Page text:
The Georgia Bureau of Investigation may receive $35 milion dollars for construction of a new regional crime lab in South Georgia.
Currently, the Coastal [Regional crime] lab reviews evidence from federal, state and local law enforcement agencies in 23 southeast Georgia counties and provides forensic biology services for another seven counties.
And while it’s the largest — and oldest — regional crime lab in the state, Ross Butler, director of the Coastal lab, said it’s no longer adequate to keep up with the workload of the facility’s three main services: firearms, forensic biology and drug testing.
Meanwhile, a growth study conducted recently by the Georgia Institute of Technology indicated that Coastal Georgia’s population will increase by anywhere from 1 million to 1.5 million people by 2030, and with the added population the agency expects added crime.
Dr. George Herrin, director of the GBI Crime Lab, said plans for the new facility will carry the regional lab through the next few decades.
Herrin said the new lab is being designed to handle cases from the 23-county region for the next 20-30 years. And if the spike in cases the area has seen in recent years is any indication, he said, it’s going to be needed sooner, rather than later.
“(The case load) is increasing a little bit each year,” he said. “For instance, in the last year or so, we’ve seen anywhere from a 10 to 50 percent increase in our service requests. We’ve seen a lot more officer-involved shootings in the last year. There’s a lot more emphasis on DNA — and not just from violent crimes, but crimes like burglaries and carjackings.”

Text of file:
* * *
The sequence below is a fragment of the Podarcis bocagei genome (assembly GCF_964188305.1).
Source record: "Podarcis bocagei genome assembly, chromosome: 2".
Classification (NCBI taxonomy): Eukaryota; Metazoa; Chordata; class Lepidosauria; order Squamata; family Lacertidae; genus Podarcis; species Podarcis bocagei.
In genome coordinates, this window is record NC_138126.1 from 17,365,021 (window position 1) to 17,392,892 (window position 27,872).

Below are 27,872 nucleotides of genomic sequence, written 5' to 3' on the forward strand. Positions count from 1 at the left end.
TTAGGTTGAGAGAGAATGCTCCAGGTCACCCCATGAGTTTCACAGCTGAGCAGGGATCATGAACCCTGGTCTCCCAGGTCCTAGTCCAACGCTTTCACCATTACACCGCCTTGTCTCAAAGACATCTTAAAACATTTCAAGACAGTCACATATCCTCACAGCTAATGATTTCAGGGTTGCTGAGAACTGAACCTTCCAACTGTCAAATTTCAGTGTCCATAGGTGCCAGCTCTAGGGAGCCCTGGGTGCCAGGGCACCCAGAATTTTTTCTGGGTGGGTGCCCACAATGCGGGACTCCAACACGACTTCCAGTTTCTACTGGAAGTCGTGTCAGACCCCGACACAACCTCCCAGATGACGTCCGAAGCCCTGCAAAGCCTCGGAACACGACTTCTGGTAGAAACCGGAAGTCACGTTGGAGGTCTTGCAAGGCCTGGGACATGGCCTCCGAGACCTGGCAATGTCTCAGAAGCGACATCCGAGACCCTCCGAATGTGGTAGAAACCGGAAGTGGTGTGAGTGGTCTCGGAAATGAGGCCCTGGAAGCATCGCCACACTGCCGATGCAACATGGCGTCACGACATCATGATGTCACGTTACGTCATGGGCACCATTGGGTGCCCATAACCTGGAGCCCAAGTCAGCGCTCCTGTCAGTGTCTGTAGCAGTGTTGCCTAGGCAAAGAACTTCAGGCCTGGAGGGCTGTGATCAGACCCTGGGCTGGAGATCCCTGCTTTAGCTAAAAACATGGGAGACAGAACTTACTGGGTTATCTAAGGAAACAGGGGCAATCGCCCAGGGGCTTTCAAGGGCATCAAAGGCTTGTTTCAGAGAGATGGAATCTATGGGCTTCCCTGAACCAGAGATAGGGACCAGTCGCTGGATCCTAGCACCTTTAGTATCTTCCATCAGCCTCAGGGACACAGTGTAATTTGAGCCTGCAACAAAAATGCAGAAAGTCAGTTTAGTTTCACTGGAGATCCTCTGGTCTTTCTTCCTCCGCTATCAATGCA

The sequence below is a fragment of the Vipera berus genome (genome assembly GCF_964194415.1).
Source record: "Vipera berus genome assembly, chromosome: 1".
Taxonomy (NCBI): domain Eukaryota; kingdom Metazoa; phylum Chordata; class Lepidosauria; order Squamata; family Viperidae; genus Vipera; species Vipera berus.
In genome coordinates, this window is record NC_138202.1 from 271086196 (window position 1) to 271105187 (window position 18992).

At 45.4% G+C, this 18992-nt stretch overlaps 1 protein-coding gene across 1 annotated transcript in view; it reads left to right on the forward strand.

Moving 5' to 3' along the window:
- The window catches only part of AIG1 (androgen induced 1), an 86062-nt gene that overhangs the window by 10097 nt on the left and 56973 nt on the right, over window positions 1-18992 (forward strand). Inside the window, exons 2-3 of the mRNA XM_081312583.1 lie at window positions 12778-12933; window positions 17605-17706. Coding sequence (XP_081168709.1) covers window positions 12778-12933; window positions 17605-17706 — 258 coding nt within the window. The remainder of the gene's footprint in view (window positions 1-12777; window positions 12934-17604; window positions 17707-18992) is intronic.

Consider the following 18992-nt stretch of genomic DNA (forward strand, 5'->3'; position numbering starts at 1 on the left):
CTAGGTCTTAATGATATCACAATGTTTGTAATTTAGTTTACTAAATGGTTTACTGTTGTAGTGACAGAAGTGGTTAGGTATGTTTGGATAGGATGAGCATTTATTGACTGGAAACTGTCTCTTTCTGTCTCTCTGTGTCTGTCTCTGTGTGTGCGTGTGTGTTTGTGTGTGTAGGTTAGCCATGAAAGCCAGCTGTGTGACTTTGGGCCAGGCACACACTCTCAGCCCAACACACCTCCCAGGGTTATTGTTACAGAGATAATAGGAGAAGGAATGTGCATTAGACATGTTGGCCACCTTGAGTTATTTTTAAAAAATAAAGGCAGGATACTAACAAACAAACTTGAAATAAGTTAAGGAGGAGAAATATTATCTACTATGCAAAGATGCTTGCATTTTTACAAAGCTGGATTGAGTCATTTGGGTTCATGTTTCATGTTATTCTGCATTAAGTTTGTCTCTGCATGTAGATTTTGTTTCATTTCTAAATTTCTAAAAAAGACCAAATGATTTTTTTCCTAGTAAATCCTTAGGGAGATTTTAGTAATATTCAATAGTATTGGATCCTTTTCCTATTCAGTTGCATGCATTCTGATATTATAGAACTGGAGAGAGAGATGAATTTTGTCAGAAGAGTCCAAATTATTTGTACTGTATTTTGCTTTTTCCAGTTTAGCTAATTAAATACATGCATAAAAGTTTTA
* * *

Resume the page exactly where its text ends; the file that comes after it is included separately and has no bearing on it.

Columbus State University will receive $2.5 million in construction funding under the FY2018 budget.
Guyton Mayor Jeff Lariscy is seeking the ouster of Police Chief Kelphie Lundy at a City Council meeting on March 9, 2017.
Hall County could get a new vineyard and winery if the Hall County Planning Commission approves plans.
Gainesville protesters are holding a vigil to support immigrants.
Ellen Gerstein of the Gwinnett Coalition for Health & Human Services will join a 12-member national advisory committee for the U.S. Department of Health and Human Services’ Substance Abuse and Mental Health Services Administration (SAMHSA).
The City of Sugar Hill is seeking to create a building authority for its downtown.
Gainesville Mayor Danny Dunagan will deliver the State of the City address tomorrow at 5:30 PM at the Justice Center on Queen City Parkway.
Rooster down, hens up, in Marietta, as a new ordinance will allow up to four chickens but no roosters.
Homer in Banks County, Georgia is still Trump Country, according to the AJC.
Virtually no other place in Georgia was as supportive of Trump as Banks County, a sparsely populated area where nearly 9 out of every 10 residents voted for the Republican.
It’s hard to find a Democrat here. It’s even harder to find a Trump supporter who regrets his or her vote. And interviews with two dozen Banks County residents as the president approaches his one-month anniversary in the White House on Monday quickly revealed a few constants.
Most residents here brush off reports of chaos in the White House and reject the narrative that his administration is sinking into scandal and ineptitude. They feel his attacks on the media are justified. And they are somewhat concerned — if bemused — that he remains the same say-anything Trump he was on the campaign trail.
Trump notched a 5-point victory in Georgia in November despite losing most of metro Atlanta in part because of counties such as Banks, an overwhelmingly white, working-class and rural area where he ran up the score.
Support for GOP candidates here has crept from the high 70s in 2004 to nearly 90 percent in 2016, and no Democrats even bothered running in countywide elections last year.
Dalton State students spoke to NPR’s Marketplace about immigration issues.
Also still Trump County is South Georgia, though I hope the Administration has no plans to drain the Okefenokee Swamp.